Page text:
Telematics – wireless communication to and from vehicles – has reached critical mass, or so seemed the consensus among attendees at this week’s Telematics Detroit 2009 in Novi, Michigan. Telematics – wireless communication to and from vehicles – has reached critical mass, or so seemed the consensus among attendees at this week’s Telematics Detroit 2009 in Novi, Michigan.
“Every major automaker is planning to deploy the technology,” according to Phil Magney, vice president of iSuppli Corporation and head of the firm’s automotive practice. “Are telematics services necessary to sell cars? The consensus, increasingly, is ‘yes,’” he said.
That’s because car buyers, especially younger ones, expect to enjoy much the same “connectivity” in their vehicles as they have in their homes and other gathering places. Cars have to accommodate iPods and other MP3 players, smartphones, and whatever other hot new devices the consumer electronics industry can dream up over the course of a vehicle’s lifecycle.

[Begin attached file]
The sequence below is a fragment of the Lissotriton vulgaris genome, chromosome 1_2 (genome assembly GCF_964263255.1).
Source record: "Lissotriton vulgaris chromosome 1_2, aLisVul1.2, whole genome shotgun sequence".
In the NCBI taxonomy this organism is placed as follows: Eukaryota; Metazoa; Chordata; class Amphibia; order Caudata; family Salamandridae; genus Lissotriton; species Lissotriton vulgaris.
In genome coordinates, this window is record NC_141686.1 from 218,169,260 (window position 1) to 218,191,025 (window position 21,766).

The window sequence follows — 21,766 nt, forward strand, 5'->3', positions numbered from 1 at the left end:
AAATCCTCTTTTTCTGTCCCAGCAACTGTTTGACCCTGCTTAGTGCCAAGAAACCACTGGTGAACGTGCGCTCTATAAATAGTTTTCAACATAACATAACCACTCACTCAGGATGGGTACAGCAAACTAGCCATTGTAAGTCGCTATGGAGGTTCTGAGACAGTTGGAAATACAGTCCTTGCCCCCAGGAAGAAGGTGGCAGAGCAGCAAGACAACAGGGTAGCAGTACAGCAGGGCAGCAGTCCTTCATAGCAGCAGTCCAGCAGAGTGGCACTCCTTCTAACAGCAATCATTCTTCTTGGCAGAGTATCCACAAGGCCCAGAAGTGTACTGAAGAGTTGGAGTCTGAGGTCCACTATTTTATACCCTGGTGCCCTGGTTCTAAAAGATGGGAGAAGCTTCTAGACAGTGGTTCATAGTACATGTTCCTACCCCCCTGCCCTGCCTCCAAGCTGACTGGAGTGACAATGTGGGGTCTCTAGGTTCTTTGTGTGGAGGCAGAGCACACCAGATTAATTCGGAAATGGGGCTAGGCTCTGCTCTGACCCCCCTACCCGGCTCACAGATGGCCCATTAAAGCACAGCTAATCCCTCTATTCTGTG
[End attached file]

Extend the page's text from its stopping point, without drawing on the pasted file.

Trouble lies in the mismatch between the short product development cycles common to consumer electronics and the much longer timeframes required for cars. Designing for an unpredictable future is a complex problem, but automotive system suppliers are responding with so-called open development platforms that they promise will be future proof. The platforms are similar if not identical to those now being used by third party vendors developing smartphone applications. Automakers know they need to capitalize on that same kind of creativity, though they have to be much more careful in doing so. (more…)